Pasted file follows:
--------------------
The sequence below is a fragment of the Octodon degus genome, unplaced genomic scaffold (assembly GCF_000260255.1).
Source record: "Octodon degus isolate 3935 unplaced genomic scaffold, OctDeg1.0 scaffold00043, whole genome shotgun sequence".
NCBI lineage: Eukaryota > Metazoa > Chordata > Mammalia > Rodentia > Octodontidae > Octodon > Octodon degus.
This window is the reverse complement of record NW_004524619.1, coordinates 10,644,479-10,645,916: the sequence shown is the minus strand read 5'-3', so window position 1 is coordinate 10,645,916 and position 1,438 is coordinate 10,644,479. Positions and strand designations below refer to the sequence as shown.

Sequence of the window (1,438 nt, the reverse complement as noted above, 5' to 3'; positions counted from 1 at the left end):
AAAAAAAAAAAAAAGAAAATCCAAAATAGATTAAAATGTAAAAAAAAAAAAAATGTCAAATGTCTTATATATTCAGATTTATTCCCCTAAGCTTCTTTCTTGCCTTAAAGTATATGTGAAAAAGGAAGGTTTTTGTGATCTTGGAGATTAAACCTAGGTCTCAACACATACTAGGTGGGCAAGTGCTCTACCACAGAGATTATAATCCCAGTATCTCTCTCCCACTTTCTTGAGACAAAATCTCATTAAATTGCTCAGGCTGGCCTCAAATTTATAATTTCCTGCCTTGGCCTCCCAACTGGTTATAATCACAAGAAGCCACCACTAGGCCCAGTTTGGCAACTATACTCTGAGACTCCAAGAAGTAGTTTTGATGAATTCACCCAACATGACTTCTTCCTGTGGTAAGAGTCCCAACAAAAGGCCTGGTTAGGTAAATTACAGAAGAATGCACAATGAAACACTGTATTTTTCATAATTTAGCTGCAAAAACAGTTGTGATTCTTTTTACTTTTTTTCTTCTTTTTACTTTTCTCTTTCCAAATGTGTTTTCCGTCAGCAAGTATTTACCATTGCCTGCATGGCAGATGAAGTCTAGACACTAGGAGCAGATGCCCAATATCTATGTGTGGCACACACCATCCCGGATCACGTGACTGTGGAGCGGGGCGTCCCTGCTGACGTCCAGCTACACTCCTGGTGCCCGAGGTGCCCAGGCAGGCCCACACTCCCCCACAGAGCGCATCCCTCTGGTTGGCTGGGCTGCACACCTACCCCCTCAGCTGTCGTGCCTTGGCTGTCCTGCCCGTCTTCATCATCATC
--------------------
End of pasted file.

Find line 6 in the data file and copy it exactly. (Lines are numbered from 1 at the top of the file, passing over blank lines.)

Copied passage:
AAAAAAAAAAAAAAGAAAATCCAAAATAGATTAAAATGTAAAAAAAAAAAAAATGTCAAATGTCTTATATATTCAGATTTATTCCCCTAAGCTTCTTTCTTGCCTTAAAGTATATGTGAAAAAGGAAGGTTTTTGTGATCTTGGAGATTAAACCTAGGTCTCAACACATACTAGGTGGGCAAGTGCTCTACCACAGAGATTATAATCCCAGTATCTCTCTCCCACTTTCTTGAGACAAAATCTCATTAAATTGCTCAGGCTGGCCTCAAATTTATAATTTCCTGCCTTGGCCTCCCAACTGGTTATAATCACAAGAAGCCACCACTAGGCCCAGTTTGGCAACTATACTCTGAGACTCCAAGAAGTAGTTTTGATGAATTCACCCAACATGACTTCTTCCTGTGGTAAGAGTCCCAACAAAAGGCCTGGTTAGGTAAATTACAGAAGAATGCACAATGAAACACTGTATTTTTCATAATTTAGCTGCAAAAACAGTTGTGATTCTTTTTACTTTTTTTCTTCTTTTTACTTTTCTCTTTCCAAATGTGTTTTCCGTCAGCAAGTATTTACCATTGCCTGCATGGCAGATGAAGTCTAGACACTAGGAGCAGATGCCCAATATCTATGTGTGGCACACACCATCCCGGATCACGTGACTGTGGAGCGGGGCGTCCCTGCTGACGTCCAGCTACACTCCTGGTGCCCGAGGTGCCCAGGCAGGCCCACACTCCCCCACAGAGCGCATCCCTCTGGTTGGCTGGGCTGCACACCTACCCCCTCAGCTGTCGTGCCTTGGCTGTCCTGCCCGTCTTCATCATCATC